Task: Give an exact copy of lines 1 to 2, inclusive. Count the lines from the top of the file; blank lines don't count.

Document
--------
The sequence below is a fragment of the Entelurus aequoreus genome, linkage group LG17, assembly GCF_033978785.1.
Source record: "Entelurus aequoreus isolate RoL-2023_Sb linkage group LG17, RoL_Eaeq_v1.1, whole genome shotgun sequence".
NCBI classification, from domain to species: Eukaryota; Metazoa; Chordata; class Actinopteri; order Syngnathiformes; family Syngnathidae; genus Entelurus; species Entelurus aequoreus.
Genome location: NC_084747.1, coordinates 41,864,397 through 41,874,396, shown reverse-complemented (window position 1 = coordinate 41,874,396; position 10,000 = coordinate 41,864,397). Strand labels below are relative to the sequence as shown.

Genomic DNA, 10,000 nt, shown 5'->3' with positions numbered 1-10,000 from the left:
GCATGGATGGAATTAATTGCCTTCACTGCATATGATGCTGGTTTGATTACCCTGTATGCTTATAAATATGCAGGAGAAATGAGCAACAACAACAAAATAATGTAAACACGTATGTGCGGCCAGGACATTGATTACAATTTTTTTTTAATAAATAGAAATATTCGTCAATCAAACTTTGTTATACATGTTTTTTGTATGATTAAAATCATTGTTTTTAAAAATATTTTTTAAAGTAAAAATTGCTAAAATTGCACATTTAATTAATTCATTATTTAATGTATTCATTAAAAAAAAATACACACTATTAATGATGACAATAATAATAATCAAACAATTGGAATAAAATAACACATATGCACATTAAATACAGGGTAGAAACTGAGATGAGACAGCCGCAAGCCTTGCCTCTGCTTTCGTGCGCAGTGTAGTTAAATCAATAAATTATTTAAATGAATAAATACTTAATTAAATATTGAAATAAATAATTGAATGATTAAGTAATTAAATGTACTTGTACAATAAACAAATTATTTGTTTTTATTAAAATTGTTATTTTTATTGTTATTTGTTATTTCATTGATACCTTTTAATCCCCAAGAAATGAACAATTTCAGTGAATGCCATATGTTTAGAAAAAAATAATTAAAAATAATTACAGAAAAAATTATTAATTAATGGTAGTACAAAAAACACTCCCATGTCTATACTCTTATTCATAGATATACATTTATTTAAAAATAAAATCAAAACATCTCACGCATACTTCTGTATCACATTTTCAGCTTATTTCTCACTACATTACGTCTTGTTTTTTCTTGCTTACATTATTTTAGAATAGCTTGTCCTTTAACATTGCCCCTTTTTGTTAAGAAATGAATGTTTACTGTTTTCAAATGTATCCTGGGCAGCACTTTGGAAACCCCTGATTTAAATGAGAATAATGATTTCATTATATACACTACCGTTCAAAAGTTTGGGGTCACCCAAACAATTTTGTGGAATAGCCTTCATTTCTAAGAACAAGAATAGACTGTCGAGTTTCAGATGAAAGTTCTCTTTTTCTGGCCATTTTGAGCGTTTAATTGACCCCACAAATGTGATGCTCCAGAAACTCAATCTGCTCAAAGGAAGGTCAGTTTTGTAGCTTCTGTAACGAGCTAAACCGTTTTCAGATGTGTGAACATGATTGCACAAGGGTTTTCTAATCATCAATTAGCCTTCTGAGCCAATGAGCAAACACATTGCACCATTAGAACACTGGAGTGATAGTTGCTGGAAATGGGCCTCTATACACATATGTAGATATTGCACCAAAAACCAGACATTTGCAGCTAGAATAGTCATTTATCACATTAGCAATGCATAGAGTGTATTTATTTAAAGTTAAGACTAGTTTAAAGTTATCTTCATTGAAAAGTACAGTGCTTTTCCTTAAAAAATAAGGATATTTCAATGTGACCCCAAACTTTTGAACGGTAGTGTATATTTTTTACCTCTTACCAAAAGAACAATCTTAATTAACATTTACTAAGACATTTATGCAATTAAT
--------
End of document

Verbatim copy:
The sequence below is a fragment of the Entelurus aequoreus genome, linkage group LG17, assembly GCF_033978785.1.
Source record: "Entelurus aequoreus isolate RoL-2023_Sb linkage group LG17, RoL_Eaeq_v1.1, whole genome shotgun sequence".